From Rabbi Aryeh Kaplan, “Meditation and the Kabbalah” (Jason Aronson or Samuel Weiser editions), p. 22.
Rabbi Jonathan ben Uziel
Talmud: Sukkah 28a; Bava Batra 134a.
Hillel had eighty disciples.... The greatest was Rabbi Jonathan ben Uziel, while the least was Rabbi Yochanan ben Zakkai.
It is said of Rabbi Yochanan ben Zakkai that he was not ignorant of anything. [He knew] Mishnah, Talmud, law, exposition, grammatical analysis of the Torah, analysis of the Scribes, logical inference, similar wordings, astronomical calculations, gematriot (numerology), incantations for angels, incantations for demons, incantations to palm trees, proverbs of washwomen, proverbs of foxes, a "Great Thing," and a "Small Thing."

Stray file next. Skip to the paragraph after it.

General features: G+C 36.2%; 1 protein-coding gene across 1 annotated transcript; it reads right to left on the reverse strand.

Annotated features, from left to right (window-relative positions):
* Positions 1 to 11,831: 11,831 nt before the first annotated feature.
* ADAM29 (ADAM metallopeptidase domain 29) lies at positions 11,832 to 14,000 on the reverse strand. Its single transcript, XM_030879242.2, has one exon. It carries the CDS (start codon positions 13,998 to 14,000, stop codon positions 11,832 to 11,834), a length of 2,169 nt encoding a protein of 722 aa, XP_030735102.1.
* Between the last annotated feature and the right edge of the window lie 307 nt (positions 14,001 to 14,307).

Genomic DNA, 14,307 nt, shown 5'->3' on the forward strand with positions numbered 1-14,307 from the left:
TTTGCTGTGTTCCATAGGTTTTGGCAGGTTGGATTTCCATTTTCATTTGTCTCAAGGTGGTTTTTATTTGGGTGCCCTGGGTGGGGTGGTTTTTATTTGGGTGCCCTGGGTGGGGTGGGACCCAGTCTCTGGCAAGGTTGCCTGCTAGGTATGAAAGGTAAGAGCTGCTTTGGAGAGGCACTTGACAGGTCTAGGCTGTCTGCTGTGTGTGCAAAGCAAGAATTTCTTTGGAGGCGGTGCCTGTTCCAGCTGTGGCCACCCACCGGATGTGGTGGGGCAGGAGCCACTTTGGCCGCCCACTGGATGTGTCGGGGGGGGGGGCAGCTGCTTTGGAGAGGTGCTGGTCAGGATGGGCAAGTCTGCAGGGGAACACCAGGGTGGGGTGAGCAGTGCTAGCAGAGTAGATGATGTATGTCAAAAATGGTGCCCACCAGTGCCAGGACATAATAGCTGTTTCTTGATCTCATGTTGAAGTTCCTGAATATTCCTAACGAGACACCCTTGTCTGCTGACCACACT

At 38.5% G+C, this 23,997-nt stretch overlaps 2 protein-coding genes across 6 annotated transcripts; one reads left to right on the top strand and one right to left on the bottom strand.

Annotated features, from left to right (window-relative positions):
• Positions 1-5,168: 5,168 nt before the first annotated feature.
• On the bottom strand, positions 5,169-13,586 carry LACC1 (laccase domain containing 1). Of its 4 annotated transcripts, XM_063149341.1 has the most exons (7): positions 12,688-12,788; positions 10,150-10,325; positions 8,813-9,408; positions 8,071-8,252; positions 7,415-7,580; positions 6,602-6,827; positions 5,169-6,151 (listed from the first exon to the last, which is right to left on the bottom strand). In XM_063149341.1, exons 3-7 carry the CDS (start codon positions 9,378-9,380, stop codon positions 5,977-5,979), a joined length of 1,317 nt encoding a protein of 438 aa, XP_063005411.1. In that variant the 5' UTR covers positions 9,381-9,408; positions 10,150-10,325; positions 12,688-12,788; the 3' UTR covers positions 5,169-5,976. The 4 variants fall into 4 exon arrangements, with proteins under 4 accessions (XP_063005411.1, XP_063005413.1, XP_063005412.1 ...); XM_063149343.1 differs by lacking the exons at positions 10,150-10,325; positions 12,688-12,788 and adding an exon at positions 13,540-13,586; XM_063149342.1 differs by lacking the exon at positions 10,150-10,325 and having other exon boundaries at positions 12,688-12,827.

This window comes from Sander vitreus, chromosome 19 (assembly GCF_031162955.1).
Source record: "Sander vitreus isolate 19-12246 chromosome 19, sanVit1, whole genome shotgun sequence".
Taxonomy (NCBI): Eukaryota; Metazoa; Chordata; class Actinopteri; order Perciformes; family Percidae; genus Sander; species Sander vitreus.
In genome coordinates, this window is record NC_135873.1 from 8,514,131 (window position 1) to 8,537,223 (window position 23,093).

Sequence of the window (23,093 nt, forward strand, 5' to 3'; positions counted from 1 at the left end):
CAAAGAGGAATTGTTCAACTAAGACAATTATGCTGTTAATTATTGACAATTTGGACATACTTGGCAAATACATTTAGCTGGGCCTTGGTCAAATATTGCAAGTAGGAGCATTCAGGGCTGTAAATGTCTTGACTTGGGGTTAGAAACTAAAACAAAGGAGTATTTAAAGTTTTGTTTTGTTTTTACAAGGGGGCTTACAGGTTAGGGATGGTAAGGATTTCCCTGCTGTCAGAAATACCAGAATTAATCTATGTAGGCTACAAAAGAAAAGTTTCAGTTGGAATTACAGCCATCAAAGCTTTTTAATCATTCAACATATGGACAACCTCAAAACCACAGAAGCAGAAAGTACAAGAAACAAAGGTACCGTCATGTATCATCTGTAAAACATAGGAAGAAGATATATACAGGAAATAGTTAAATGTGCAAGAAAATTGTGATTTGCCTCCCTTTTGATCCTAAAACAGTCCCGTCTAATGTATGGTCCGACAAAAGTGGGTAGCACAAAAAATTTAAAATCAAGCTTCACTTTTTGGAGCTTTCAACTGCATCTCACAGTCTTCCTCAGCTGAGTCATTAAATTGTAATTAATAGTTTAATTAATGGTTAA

A "Great Thing" is the Workings of the Merkava [i.e., the mystical experience], while a "Small Thing" is the discourses [in Talmudic law] of Abaya and Rava....
Since this was true of the least of them, it was certainly true of the greatest. It is said that when Rabbi Jonathan ben Uziel was sitting and studying Torah, any bird that flew by was immediately consumed.